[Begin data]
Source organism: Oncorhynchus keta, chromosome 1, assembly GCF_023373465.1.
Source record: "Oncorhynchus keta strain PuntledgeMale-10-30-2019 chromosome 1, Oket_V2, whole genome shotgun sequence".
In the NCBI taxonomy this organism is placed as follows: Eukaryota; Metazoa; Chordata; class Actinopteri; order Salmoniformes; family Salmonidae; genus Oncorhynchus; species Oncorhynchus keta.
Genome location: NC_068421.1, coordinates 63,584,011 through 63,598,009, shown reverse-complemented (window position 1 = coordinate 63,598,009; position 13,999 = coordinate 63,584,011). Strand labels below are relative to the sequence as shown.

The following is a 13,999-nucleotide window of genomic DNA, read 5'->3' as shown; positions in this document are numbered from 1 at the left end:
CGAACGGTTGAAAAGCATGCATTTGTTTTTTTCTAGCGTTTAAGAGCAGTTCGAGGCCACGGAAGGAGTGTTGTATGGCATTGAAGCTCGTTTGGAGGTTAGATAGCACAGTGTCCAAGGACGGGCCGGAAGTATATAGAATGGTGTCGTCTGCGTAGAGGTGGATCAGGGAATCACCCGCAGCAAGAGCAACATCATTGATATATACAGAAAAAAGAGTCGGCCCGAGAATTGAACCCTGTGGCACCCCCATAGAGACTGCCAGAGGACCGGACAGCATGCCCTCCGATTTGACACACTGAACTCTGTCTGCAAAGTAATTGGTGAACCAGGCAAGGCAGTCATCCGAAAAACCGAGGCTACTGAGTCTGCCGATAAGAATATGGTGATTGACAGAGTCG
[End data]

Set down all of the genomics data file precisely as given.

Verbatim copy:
Source organism: Oncorhynchus keta, chromosome 1, assembly GCF_023373465.1.
Source record: "Oncorhynchus keta strain PuntledgeMale-10-30-2019 chromosome 1, Oket_V2, whole genome shotgun sequence".
In the NCBI taxonomy this organism is placed as follows: Eukaryota; Metazoa; Chordata; class Actinopteri; order Salmoniformes; family Salmonidae; genus Oncorhynchus; species Oncorhynchus keta.
Genome location: NC_068421.1, coordinates 63,584,011 through 63,598,009, shown reverse-complemented (window position 1 = coordinate 63,598,009; position 13,999 = coordinate 63,584,011). Strand labels below are relative to the sequence as shown.

The following is a 13,999-nucleotide window of genomic DNA, read 5'->3' as shown; positions in this document are numbered from 1 at the left end:
CGAACGGTTGAAAAGCATGCATTTGTTTTTTTCTAGCGTTTAAGAGCAGTTCGAGGCCACGGAAGGAGTGTTGTATGGCATTGAAGCTCGTTTGGAGGTTAGATAGCACAGTGTCCAAGGACGGGCCGGAAGTATATAGAATGGTGTCGTCTGCGTAGAGGTGGATCAGGGAATCACCCGCAGCAAGAGCAACATCATTGATATATACAGAAAAAAGAGTCGGCCCGAGAATTGAACCCTGTGGCACCCCCATAGAGACTGCCAGAGGACCGGACAGCATGCCCTCCGATTTGACACACTGAACTCTGTCTGCAAAGTAATTGGTGAACCAGGCAAGGCAGTCATCCGAAAAACCGAGGCTACTGAGTCTGCCGATAAGAATATGGTGATTGACAGAGTCG